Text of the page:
I spent a few minutes chatting with Brad Neuberg yesterday, following up on his presentation at Google Developer Day on Thursday. We spoke about offline data persistence for web apps, and the rapid crystallization of industry players around a particular approach.
"Offline is here," he said. Two weeks ago, that would have been just one opinion of one prominent person working in the space. Fast forward to June 1, and half the industry seems to have decided that now is the time, and that a specific SQL flavor of offline storage is the right one.
Why two weeks ago, not one week ago? Because when I asked about Firefox 3 (which has been promising an offline facility), Brad pointed me toward this change to the XHTML5 spec at the WHATWG, submitted on May 23. Here's a more readable and faster-loading spec draft section on local SQL storage (but content might change, as the doc develops). Firefox 3 aims toward this spec, and the spec API looks remarkably similar to what Google Gears offers.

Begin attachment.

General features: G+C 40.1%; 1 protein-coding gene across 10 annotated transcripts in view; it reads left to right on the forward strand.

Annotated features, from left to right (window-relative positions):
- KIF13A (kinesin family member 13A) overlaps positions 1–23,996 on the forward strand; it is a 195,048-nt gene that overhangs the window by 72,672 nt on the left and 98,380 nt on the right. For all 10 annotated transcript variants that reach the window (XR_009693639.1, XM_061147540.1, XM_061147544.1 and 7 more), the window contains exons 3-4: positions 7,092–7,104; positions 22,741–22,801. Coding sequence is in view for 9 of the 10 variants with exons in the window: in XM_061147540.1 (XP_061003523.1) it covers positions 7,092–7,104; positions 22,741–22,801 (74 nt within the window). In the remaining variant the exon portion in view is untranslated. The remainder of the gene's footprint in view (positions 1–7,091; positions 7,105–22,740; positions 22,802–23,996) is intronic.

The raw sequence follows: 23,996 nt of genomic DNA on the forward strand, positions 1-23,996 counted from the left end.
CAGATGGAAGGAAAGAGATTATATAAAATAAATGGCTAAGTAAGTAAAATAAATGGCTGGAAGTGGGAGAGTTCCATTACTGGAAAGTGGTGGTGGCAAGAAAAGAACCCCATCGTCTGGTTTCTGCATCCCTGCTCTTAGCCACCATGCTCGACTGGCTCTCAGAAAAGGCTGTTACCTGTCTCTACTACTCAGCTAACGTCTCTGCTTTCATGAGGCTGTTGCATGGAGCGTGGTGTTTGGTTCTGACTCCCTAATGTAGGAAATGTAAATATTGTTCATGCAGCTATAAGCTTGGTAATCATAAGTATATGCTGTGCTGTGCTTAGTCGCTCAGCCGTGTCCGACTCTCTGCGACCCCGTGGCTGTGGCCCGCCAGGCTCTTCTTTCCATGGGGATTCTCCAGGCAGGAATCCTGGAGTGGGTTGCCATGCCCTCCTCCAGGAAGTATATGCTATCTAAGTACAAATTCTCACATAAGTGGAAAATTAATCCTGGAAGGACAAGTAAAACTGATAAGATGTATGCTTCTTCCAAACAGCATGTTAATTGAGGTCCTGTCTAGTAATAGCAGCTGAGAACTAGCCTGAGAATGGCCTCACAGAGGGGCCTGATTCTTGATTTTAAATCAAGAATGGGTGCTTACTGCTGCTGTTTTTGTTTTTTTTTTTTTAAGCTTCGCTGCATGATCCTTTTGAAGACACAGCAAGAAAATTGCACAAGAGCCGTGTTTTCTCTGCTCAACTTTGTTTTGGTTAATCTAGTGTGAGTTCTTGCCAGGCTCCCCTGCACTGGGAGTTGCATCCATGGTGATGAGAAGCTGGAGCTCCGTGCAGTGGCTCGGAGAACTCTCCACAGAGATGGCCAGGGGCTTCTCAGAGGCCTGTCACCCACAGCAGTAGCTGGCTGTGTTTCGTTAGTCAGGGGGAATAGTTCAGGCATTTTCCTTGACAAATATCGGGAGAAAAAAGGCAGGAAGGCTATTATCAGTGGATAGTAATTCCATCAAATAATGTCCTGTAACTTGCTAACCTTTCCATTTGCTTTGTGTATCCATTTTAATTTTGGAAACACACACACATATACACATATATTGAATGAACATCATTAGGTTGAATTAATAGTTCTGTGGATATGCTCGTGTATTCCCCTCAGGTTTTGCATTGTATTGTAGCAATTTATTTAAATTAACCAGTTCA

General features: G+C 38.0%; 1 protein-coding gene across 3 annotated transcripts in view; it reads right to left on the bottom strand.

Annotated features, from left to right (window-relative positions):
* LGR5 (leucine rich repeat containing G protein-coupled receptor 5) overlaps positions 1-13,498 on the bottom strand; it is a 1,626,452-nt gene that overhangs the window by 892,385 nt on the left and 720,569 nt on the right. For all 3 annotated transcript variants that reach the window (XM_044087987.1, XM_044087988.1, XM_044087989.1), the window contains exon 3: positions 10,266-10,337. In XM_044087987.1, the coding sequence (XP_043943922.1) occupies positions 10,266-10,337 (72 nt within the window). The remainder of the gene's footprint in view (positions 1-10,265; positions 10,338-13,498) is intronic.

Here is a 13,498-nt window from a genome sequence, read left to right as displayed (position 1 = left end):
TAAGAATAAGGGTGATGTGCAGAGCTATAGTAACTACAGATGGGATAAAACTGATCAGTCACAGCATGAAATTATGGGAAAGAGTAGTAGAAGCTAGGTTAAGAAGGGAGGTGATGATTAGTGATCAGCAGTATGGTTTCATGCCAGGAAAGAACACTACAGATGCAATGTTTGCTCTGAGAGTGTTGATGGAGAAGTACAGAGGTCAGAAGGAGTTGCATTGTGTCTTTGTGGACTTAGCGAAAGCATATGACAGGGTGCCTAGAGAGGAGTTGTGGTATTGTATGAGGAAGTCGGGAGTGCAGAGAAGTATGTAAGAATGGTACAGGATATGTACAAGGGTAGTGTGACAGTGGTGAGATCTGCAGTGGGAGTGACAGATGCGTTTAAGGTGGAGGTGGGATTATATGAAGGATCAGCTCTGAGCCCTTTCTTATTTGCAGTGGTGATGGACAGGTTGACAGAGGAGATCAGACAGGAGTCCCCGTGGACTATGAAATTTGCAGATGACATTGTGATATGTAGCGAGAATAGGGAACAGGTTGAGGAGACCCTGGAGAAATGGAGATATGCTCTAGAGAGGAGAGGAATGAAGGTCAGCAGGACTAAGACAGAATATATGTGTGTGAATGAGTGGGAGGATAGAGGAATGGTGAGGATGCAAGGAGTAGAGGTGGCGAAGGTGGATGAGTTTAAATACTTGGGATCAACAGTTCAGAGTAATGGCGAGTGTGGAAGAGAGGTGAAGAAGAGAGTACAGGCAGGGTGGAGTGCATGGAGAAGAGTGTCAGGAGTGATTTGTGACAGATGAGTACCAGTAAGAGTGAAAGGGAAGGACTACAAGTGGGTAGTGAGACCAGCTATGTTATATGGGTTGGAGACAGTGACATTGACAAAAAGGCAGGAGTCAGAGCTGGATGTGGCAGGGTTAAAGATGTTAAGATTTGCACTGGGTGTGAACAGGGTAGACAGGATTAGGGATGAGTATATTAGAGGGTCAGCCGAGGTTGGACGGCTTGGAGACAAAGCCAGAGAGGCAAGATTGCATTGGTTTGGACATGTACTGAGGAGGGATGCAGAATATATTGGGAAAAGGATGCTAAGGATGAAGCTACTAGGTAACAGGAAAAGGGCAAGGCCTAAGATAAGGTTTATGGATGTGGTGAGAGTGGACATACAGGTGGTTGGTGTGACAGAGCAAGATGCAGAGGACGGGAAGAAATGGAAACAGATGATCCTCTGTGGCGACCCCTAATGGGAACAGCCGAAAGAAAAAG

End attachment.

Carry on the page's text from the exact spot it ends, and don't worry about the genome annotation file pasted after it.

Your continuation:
So we have Dojo, Apollo, and Firefox essentially promising the same relational, origin-domain-partitioned storage metaphor along with similar APIs. Google brings plugin implementation code targeting all major browsers. For someone like me, who gets paid to make bets on the (near-term) future in order to architect applications, that's awfully persuasive.
In some ways, this is another iteration of the "dumb terminal + remote computing" vs. "smart terminal + dumb network services" oscillation... but it seems like we're maybe getting critical damping now.
Microsoft articulated a sensible "Smart Client" architecture around eight years ago: deliver apps that leverage services in the cloud but can also run offline. They should sync when online, while leveraging local hardware for performance and to maintain state. I'm using a quintessential smart client right now as I type.
The only easy way to implement that architecture and get the full benefit of local resources though was to build a .net application. Then Win XP shipped without .net; zero-click install had issues, one-click install was too late, and the rest is history.
We got AJAX and Web 2.0 instead of a lot of smart clients, which wasn't a bad trade.
I'm pretty psyched now though, because it looks we're going to get to have both.